The NFL has a business model that has fans watching the draft seven months before the season starts and cheering mid-tier free agent signings. Especially if you’re a Jets fan, every year you can wake up the day after the Super Bowl and think, “This is the year!” I believe a hard cap like the NFL’s can right the NBA’s ship, bringing excitement and intrigue back to the league. This will put all teams on a level playing field, and keep fans in the seats of small market teams that are an afterthought in today’s NBA. If three superstars decide to take their talents to the same city to get a ring under a hard cap, the janitors and cheerleaders will be filling up the bench and will keep things more competitive.
A hard cap also keeps teams from trading away their draft picks and then using cash considerations to buy back into the draft at a later point (and a lower base rookie salary). Cash considerations are rare in the NFL since all money goes under the cap, but in the NBA this is an illustrative case of the rich getting richer. For the second straight year, the Warriors bought the 38th pick with cash considerations, effectively restocking their teams while keeping salaries as low as possible to maintain their arsenal of superstars. With a hard cap this becomes impossible, and perhaps the Warriors get worn down during the regular season without the depth Patrick McCaw provides.
Step Two: Shorten the Season
I would also advocate shortening the season by ten games, and turn the first round of the playoffs to a best out of five games. The owners would burn me at the stake if this happened, but it’s the old Broadway policy “leave them wanting more.” This will mitigate players resting during the season, which is black eye to fans that wait for superstars that play a road game in a city near them. To a fan and their kids who planned and saved for that special moment, that player is showing how little they matter in the grand scheme of an NBA season. To military fans who endure multiple moves, high operational and training schedules, low pay and long hours, this is especially disrespectful. Eventually, fans may save their money and catch the highlights on YouTube.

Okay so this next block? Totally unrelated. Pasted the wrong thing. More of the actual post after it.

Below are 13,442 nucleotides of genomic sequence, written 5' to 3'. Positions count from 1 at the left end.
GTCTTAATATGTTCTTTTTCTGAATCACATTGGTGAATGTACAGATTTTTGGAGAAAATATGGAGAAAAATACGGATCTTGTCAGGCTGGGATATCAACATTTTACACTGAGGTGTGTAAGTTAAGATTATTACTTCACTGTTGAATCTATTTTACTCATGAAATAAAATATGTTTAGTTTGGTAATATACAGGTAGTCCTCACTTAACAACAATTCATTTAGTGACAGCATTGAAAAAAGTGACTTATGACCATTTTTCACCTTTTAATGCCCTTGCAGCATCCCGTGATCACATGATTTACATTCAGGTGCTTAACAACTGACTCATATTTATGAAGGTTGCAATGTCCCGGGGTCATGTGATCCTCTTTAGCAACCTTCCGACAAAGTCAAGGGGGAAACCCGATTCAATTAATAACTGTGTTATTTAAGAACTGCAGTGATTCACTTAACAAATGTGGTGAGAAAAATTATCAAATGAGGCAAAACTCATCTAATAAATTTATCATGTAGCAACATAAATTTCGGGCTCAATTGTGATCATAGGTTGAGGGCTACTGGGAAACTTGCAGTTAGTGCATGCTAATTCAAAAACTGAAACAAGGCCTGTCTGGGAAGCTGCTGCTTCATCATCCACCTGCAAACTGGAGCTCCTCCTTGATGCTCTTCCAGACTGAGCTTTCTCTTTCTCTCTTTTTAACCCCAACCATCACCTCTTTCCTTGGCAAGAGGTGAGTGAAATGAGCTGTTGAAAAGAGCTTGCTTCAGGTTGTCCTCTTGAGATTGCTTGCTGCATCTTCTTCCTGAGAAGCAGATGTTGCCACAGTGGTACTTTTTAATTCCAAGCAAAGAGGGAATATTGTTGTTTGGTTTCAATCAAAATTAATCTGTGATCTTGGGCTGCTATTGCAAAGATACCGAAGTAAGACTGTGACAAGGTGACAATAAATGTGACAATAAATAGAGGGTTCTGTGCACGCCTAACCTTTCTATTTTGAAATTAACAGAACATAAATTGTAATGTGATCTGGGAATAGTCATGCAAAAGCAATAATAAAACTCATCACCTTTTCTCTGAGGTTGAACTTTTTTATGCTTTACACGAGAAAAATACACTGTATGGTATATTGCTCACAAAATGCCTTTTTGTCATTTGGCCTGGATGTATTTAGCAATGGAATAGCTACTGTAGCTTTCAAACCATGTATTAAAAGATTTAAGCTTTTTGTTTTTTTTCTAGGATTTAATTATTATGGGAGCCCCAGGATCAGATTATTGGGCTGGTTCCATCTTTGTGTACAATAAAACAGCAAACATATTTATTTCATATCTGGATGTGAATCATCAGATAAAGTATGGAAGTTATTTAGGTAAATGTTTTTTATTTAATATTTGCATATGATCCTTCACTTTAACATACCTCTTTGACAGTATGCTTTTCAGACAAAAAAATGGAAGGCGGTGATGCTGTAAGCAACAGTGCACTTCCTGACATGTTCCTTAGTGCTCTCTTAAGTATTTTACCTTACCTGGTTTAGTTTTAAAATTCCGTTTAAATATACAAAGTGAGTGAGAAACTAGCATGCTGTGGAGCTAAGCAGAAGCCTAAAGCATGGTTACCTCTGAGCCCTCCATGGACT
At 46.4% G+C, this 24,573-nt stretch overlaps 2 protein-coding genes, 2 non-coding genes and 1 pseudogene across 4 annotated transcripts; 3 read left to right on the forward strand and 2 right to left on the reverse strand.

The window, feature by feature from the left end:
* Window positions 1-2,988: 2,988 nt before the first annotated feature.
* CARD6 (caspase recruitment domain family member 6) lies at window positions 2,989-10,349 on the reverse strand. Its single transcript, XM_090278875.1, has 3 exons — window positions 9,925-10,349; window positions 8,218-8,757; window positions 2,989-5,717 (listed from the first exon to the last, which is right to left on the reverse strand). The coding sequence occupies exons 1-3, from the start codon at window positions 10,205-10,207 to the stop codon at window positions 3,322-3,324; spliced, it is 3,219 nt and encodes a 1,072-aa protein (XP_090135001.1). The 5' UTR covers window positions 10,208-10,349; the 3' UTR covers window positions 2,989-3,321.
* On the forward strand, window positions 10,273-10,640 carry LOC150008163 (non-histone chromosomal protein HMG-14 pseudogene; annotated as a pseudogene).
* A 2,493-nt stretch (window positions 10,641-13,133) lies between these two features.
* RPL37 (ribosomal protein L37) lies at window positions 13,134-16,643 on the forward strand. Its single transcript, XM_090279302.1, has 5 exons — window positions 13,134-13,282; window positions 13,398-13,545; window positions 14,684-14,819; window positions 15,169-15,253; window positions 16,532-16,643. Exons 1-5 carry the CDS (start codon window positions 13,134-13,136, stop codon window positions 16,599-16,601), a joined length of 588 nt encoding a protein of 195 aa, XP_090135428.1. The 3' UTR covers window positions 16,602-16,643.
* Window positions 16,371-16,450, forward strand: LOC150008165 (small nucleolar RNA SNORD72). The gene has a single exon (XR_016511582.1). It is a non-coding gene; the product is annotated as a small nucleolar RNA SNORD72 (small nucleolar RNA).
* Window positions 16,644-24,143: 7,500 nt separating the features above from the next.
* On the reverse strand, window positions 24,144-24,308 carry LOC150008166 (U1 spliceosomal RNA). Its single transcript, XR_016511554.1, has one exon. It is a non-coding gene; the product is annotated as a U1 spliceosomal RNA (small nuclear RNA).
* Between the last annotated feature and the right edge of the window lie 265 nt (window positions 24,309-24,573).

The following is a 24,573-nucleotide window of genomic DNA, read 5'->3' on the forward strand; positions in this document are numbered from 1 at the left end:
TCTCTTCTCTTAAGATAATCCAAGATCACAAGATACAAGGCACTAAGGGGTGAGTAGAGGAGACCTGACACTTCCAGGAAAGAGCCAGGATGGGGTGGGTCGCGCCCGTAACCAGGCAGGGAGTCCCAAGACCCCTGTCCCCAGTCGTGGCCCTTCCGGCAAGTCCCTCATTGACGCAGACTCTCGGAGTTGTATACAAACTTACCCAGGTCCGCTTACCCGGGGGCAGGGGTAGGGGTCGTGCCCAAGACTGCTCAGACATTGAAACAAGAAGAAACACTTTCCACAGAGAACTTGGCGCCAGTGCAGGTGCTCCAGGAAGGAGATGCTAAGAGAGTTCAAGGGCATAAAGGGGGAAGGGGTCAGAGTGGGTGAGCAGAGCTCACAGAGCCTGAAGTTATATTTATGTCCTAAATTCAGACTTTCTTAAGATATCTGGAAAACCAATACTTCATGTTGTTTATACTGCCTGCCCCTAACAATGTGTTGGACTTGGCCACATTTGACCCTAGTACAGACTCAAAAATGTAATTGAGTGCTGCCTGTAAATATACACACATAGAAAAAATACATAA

This is shaky ground to owners who need the money from those gate receipts and $10 beers, but are also invested in players that are a breath away from a season ending injury. We don’t ask small boat crews or pilots to routinely run four missions in five nights because the military has come to understand the long-term stress that puts on the minds and bodies of our most important assets, and the NBA should come to the same conclusion. One of the most terrifying sights in sports is LeBron or John Wall or Giannis on two days rest, so why wouldn’t we as fans want to see that more often? These players are professionals who by and large love the game and want to play long enough to build a legacy. Shortening the season drives home the message that that every game counts, for players and fans.
Step Three: New Contract Structures
Finally, get the players to buy off on a new system of free agency that will raise the overall salaries of the majority of players, at the expense of the top five percent of the league. This is the complex step but selling this to the league shouldn’t be too hard. The top ten or fifteen players may lose some of their basketball income, but they would easily make that up in endorsements and the other 95% of NBA players should benefit from this.